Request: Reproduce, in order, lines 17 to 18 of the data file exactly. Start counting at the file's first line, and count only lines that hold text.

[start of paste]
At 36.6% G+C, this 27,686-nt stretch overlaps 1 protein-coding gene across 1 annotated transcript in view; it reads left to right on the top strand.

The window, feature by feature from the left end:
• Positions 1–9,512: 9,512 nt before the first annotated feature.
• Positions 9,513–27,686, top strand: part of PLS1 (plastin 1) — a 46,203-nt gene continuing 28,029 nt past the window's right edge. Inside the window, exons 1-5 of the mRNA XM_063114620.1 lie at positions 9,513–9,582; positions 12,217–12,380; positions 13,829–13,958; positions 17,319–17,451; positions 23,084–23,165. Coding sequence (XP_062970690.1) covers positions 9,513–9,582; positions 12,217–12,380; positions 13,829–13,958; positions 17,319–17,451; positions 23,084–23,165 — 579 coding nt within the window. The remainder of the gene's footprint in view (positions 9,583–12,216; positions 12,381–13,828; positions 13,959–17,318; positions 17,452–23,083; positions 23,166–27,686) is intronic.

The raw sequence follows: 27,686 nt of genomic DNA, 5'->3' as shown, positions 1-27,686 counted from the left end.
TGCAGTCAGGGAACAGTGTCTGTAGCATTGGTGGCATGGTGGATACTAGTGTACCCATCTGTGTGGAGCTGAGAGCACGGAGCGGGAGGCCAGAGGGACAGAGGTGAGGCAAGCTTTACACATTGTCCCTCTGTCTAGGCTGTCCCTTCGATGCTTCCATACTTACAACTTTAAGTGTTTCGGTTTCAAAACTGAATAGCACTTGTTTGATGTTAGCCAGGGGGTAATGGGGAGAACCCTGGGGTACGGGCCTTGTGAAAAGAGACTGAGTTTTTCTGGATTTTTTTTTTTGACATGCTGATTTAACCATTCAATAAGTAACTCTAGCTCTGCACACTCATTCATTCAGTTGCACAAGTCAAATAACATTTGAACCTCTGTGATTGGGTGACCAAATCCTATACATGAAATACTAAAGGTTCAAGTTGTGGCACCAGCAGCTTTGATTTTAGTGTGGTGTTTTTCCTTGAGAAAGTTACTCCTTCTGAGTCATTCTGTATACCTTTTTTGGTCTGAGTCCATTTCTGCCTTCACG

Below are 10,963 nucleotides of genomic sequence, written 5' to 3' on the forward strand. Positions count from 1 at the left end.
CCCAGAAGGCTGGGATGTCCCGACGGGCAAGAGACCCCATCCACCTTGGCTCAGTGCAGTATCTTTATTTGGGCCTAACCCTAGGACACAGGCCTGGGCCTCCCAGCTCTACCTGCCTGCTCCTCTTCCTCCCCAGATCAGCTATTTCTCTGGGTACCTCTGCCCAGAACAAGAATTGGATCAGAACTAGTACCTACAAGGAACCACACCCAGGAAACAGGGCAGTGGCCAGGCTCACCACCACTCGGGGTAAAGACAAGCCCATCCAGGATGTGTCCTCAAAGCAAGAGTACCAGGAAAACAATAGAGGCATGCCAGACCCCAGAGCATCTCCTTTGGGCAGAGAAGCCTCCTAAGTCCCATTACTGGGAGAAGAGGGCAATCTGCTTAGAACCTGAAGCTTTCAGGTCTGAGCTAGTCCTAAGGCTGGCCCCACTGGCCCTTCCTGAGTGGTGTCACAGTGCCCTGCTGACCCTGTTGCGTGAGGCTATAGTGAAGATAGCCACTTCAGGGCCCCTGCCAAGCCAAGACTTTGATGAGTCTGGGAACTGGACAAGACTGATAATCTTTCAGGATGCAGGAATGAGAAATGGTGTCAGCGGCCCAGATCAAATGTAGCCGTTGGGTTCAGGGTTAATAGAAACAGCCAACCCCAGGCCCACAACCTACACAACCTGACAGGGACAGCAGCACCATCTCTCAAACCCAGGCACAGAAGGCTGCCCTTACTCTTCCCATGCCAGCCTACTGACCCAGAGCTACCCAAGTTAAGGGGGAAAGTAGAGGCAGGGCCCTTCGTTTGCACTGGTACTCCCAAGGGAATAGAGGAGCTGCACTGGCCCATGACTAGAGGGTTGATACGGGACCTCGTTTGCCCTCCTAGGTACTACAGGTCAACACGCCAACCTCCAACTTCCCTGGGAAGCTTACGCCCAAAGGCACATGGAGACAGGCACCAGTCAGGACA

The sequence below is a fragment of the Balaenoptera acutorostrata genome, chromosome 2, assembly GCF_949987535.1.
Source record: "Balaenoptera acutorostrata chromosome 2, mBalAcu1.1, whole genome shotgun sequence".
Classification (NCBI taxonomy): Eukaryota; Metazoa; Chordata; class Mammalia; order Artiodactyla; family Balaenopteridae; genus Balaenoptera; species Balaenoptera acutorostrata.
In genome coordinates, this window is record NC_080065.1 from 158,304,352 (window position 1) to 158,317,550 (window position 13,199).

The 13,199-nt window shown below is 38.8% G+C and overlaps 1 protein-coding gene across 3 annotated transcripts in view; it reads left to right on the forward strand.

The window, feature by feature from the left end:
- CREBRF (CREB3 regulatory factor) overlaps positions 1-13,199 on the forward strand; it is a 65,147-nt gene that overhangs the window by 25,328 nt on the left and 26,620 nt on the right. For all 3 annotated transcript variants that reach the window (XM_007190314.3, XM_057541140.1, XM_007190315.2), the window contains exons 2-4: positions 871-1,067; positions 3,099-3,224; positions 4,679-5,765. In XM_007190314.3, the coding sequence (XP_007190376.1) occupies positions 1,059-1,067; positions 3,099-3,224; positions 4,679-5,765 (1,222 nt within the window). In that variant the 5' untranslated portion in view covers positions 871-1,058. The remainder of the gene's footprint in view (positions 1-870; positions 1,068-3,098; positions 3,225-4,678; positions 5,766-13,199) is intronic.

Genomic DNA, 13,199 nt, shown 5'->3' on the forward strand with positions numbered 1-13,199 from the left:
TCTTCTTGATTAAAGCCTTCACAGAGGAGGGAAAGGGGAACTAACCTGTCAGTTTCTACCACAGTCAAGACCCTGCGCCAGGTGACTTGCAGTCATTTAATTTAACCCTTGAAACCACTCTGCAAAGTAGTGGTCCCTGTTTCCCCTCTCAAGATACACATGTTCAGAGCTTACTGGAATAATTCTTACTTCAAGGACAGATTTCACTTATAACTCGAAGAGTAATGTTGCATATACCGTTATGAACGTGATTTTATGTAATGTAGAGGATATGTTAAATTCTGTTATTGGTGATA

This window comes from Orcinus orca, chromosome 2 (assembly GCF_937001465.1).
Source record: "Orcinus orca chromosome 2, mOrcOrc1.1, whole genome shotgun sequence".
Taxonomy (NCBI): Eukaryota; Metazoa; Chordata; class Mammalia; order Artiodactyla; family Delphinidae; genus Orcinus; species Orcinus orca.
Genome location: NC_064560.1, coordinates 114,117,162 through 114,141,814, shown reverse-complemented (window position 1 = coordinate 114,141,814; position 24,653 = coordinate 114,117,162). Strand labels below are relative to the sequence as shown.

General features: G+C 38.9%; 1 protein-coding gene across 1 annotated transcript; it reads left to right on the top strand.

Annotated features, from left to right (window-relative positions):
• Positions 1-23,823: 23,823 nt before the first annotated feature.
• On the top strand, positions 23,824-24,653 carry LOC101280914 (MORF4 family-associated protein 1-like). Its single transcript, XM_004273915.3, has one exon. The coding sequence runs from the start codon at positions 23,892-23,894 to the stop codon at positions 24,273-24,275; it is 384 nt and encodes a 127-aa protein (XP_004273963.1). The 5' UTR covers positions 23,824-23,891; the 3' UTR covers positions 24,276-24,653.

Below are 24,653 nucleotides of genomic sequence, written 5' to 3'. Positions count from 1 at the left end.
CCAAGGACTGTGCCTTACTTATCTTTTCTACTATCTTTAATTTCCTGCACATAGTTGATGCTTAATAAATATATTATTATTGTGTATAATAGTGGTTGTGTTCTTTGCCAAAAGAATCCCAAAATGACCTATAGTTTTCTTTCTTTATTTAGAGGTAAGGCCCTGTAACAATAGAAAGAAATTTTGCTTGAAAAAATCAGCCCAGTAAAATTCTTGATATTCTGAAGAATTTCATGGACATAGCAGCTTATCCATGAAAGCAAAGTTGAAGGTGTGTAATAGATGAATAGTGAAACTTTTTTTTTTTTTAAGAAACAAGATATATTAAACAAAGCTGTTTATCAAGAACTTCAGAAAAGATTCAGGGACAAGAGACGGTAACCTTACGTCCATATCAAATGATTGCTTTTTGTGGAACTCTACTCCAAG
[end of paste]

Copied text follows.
TCTTCTTGATTAAAGCCTTCACAGAGGAGGGAAAGGGGAACTAACCTGTCAGTTTCTACCACAGTCAAGACCCTGCGCCAGGTGACTTGCAGTCATTTAATTTAACCCTTGAAACCACTCTGCAAAGTAGTGGTCCCTGTTTCCCCTCTCAAGATACACATGTTCAGAGCTTACTGGAATAATTCTTACTTCAAGGACAGATTTCACTTATAACTCGAAGAGTAATGTTGCATATACCGTTATGAACGTGATTTTATGTAATGTAGAGGATATGTTAAATTCTGTTATTGGTGATA

This window comes from Orcinus orca, chromosome 2 (assembly GCF_937001465.1).